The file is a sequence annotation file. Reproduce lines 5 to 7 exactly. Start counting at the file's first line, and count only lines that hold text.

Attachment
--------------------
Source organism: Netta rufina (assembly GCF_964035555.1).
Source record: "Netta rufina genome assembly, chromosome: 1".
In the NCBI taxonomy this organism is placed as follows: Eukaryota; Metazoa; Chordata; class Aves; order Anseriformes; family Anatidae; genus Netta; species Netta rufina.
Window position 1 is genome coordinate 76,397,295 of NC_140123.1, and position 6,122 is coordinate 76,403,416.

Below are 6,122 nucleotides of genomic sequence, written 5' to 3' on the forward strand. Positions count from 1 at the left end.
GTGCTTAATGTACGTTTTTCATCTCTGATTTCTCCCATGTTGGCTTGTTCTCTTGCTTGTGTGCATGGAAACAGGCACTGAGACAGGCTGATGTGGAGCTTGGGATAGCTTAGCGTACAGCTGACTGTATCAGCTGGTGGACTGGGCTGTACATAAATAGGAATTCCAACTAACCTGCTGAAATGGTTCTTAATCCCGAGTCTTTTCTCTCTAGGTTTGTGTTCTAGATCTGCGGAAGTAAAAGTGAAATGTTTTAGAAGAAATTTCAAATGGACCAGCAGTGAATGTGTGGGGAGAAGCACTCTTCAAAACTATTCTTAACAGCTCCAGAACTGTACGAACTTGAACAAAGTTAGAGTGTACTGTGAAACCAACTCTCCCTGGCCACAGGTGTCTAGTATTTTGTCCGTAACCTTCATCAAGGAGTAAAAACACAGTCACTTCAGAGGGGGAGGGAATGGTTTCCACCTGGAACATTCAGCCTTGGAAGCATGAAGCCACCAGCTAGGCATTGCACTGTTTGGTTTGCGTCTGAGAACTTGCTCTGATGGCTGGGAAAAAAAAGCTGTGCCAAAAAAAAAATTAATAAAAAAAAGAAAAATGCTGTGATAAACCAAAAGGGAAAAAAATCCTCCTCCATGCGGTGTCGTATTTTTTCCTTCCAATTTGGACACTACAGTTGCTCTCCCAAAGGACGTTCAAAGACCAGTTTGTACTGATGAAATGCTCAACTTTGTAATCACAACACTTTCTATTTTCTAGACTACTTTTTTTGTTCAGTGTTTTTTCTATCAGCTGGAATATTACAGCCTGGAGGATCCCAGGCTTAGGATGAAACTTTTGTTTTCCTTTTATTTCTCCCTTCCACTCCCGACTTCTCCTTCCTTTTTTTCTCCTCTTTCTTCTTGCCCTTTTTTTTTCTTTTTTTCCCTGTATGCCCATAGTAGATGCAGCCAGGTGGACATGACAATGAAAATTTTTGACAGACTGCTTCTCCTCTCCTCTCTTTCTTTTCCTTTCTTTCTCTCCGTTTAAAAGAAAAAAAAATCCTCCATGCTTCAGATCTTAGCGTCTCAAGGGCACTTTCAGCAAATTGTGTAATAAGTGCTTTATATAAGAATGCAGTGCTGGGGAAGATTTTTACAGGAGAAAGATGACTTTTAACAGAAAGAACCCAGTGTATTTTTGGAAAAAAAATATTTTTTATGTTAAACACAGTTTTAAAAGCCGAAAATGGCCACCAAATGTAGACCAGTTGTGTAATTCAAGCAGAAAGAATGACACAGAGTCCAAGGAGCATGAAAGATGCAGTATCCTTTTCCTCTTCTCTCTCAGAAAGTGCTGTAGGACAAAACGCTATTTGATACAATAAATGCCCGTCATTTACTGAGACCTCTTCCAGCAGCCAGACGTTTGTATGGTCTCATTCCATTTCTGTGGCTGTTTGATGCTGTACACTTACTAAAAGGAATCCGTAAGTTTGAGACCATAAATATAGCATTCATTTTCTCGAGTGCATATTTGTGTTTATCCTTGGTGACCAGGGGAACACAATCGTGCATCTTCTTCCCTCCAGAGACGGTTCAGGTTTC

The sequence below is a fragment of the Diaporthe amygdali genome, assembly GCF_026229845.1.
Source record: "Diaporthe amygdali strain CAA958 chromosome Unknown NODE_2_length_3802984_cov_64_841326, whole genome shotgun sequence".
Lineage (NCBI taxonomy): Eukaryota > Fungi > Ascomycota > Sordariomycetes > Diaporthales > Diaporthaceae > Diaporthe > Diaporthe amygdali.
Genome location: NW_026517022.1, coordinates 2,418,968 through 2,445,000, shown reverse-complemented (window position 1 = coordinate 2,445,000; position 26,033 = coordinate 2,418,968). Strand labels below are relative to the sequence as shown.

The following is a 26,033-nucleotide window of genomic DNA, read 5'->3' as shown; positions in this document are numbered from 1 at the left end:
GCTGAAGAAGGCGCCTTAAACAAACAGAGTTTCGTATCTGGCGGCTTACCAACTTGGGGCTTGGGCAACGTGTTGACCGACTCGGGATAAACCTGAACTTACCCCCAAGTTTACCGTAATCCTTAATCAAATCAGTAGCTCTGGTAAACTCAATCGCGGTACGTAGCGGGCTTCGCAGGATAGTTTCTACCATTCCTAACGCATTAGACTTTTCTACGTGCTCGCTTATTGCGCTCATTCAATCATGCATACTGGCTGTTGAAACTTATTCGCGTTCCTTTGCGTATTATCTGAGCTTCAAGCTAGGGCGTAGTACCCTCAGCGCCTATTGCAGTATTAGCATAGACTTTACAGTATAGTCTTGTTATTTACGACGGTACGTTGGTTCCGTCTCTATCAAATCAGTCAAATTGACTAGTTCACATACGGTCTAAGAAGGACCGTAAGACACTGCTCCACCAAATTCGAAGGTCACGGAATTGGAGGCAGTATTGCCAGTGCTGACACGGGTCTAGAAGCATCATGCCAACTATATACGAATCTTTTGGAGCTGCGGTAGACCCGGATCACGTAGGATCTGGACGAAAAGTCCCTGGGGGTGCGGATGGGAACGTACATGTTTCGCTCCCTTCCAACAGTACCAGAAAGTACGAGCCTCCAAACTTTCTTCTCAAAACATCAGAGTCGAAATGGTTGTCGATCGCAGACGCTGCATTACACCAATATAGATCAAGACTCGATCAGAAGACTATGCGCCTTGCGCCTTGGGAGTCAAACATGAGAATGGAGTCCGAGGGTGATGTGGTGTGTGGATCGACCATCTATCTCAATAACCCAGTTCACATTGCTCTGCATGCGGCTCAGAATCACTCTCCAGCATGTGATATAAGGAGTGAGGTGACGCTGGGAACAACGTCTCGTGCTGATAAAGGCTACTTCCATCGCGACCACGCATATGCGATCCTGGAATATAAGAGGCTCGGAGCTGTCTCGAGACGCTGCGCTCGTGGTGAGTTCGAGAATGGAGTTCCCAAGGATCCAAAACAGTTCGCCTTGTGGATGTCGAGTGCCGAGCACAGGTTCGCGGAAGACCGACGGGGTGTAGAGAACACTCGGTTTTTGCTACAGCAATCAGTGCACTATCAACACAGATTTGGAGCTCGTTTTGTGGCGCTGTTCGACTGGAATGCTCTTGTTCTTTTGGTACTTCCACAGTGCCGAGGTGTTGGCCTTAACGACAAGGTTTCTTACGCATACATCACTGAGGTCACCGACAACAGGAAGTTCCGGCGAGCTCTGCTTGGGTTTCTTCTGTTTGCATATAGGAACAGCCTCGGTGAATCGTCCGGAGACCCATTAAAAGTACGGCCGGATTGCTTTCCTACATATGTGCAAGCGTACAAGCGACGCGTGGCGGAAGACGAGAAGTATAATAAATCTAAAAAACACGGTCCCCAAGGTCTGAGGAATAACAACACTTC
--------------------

Below are 6,122 nucleotides of genomic sequence, written 5' to 3' on the forward strand. Positions count from 1 at the left end.
GTGCTTAATGTACGTTTTTCATCTCTGATTTCTCCCATGTTGGCTTGTTCTCTTGCTTGTGTGCATGGAAACAGGCACTGAGACAGGCTGATGTGGAGCTTGGGATAGCTTAGCGTACAGCTGACTGTATCAGCTGGTGGACTGGGCTGTACATAAATAGGAATTCCAACTAACCTGCTGAAATGGTTCTTAATCCCGAGTCTTTTCTCTCTAGGTTTGTGTTCTAGATCTGCGGAAGTAAAAGTGAAATGTTTTAGAAGAAATTTCAAATGGACCAGCAGTGAATGTGTGGGGAGAAGCACTCTTCAAAACTATTCTTAACAGCTCCAGAACTGTACGAACTTGAACAAAGTTAGAGTGTACTGTGAAACCAACTCTCCCTGGCCACAGGTGTCTAGTATTTTGTCCGTAACCTTCATCAAGGAGTAAAAACACAGTCACTTCAGAGGGGGAGGGAATGGTTTCCACCTGGAACATTCAGCCTTGGAAGCATGAAGCCACCAGCTAGGCATTGCACTGTTTGGTTTGCGTCTGAGAACTTGCTCTGATGGCTGGGAAAAAAAAGCTGTGCCAAAAAAAAAATTAATAAAAAAAAGAAAAATGCTGTGATAAACCAAAAGGGAAAAAAATCCTCCTCCATGCGGTGTCGTATTTTTTCCTTCCAATTTGGACACTACAGTTGCTCTCCCAAAGGACGTTCAAAGACCAGTTTGTACTGATGAAATGCTCAACTTTGTAATCACAACACTTTCTATTTTCTAGACTACTTTTTTTGTTCAGTGTTTTTTCTATCAGCTGGAATATTACAGCCTGGAGGATCCCAGGCTTAGGATGAAACTTTTGTTTTCCTTTTATTTCTCCCTTCCACTCCCGACTTCTCCTTCCTTTTTTTCTCCTCTTTCTTCTTGCCCTTTTTTTTTCTTTTTTTCCCTGTATGCCCATAGTAGATGCAGCCAGGTGGACATGACAATGAAAATTTTTGACAGACTGCTTCTCCTCTCCTCTCTTTCTTTTCCTTTCTTTCTCTCCGTTTAAAAGAAAAAAAAATCCTCCATGCTTCAGATCTTAGCGTCTCAAGGGCACTTTCAGCAAATTGTGTAATAAGTGCTTTATATAAGAATGCAGTGCTGGGGAAGATTTTTACAGGAGAAAGATGACTTTTAACAGAAAGAACCCAGTGTATTTTTGGAAAAAAAATATTTTTTATGTTAAACACAGTTTTAAAAGCCGAAAATGGCCACCAAATGTAGACCAGTTGTGTAATTCAAGCAGAAAGAATGACACAGAGTCCAAGGAGCATGAAAGATGCAGTATCCTTTTCCTCTTCTCTCTCAGAAAGTGCTGTAGGACAAAACGCTATTTGATACAATAAATGCCCGTCATTTACTGAGACCTCTTCCAGCAGCCAGACGTTTGTATGGTCTCATTCCATTTCTGTGGCTGTTTGATGCTGTACACTTACTAAAAGGAATCCGTAAGTTTGAGACCATAAATATAGCATTCATTTTCTCGAGTGCATATTTGTGTTTATCCTTGGTGACCAGGGGAACACAATCGTGCATCTTCTTCCCTCCAGAGACGGTTCAGGTTTC

The sequence below is a fragment of the Diaporthe amygdali genome, assembly GCF_026229845.1.